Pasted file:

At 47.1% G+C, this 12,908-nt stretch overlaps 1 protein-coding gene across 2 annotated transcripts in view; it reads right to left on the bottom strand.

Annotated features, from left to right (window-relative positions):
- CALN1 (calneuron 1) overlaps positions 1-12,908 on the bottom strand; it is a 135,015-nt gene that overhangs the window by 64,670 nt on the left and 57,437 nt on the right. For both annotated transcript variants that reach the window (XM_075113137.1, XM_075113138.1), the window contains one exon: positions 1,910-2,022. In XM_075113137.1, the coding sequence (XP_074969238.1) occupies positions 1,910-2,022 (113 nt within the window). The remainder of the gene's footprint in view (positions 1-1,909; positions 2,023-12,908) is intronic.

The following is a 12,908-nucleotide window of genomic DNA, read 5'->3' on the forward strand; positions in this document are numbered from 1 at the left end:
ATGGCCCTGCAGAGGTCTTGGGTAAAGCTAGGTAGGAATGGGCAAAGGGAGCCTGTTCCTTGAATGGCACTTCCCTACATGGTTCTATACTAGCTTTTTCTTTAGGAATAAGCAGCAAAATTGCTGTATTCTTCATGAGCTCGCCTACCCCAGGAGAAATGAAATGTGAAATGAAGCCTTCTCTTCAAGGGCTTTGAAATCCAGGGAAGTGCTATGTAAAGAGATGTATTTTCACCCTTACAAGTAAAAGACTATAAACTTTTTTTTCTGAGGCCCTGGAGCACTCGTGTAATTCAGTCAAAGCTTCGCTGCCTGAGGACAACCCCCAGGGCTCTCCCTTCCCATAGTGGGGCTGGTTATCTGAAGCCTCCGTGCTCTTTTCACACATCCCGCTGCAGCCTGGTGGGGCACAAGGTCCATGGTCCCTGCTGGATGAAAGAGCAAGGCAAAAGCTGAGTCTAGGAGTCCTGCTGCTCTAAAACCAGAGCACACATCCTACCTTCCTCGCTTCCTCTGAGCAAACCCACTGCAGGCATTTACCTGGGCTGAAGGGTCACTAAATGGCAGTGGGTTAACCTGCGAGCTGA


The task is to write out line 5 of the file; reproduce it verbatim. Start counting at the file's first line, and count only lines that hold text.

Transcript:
ATGGCCCTGCAGAGGTCTTGGGTAAAGCTAGGTAGGAATGGGCAAAGGGAGCCTGTTCCTTGAATGGCACTTCCCTACATGGTTCTATACTAGCTTTTTCTTTAGGAATAAGCAGCAAAATTGCTGTATTCTTCATGAGCTCGCCTACCCCAGGAGAAATGAAATGTGAAATGAAGCCTTCTCTTCAAGGGCTTTGAAATCCAGGGAAGTGCTATGTAAAGAGATGTATTTTCACCCTTACAAGTAAAAGACTATAAACTTTTTTTTCTGAGGCCCTGGAGCACTCGTGTAATTCAGTCAAAGCTTCGCTGCCTGAGGACAACCCCCAGGGCTCTCCCTTCCCATAGTGGGGCTGGTTATCTGAAGCCTCCGTGCTCTTTTCACACATCCCGCTGCAGCCTGGTGGGGCACAAGGTCCATGGTCCCTGCTGGATGAAAGAGCAAGGCAAAAGCTGAGTCTAGGAGTCCTGCTGCTCTAAAACCAGAGCACACATCCTACCTTCCTCGCTTCCTCTGAGCAAACCCACTGCAGGCATTTACCTGGGCTGAAGGGTCACTAAATGGCAGTGGGTTAACCTGCGAGCTGA